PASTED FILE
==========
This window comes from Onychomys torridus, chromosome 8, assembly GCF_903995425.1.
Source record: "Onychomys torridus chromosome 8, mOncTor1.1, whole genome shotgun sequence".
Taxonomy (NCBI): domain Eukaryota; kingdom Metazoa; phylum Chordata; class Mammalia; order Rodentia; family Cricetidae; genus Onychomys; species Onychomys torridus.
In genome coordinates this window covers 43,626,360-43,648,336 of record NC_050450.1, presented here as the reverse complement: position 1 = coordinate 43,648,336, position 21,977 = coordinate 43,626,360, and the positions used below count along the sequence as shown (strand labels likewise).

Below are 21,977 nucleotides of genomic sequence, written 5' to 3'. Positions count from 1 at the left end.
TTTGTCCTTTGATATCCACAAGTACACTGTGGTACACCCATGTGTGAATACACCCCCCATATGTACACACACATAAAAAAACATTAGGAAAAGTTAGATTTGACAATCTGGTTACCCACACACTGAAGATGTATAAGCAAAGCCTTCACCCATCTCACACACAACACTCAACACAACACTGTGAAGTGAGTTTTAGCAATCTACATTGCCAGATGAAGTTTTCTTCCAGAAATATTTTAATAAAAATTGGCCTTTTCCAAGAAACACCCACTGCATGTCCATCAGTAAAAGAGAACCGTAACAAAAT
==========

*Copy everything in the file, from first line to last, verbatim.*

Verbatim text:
This window comes from Onychomys torridus, chromosome 8, assembly GCF_903995425.1.
Source record: "Onychomys torridus chromosome 8, mOncTor1.1, whole genome shotgun sequence".
Taxonomy (NCBI): domain Eukaryota; kingdom Metazoa; phylum Chordata; class Mammalia; order Rodentia; family Cricetidae; genus Onychomys; species Onychomys torridus.
In genome coordinates this window covers 43,626,360-43,648,336 of record NC_050450.1, presented here as the reverse complement: position 1 = coordinate 43,648,336, position 21,977 = coordinate 43,626,360, and the positions used below count along the sequence as shown (strand labels likewise).

Below are 21,977 nucleotides of genomic sequence, written 5' to 3'. Positions count from 1 at the left end.
TTTGTCCTTTGATATCCACAAGTACACTGTGGTACACCCATGTGTGAATACACCCCCCATATGTACACACACATAAAAAAACATTAGGAAAAGTTAGATTTGACAATCTGGTTACCCACACACTGAAGATGTATAAGCAAAGCCTTCACCCATCTCACACACAACACTCAACACAACACTGTGAAGTGAGTTTTAGCAATCTACATTGCCAGATGAAGTTTTCTTCCAGAAATATTTTAATAAAAATTGGCCTTTTCCAAGAAACACCCACTGCATGTCCATCAGTAAAAGAGAACCGTAACAAAAT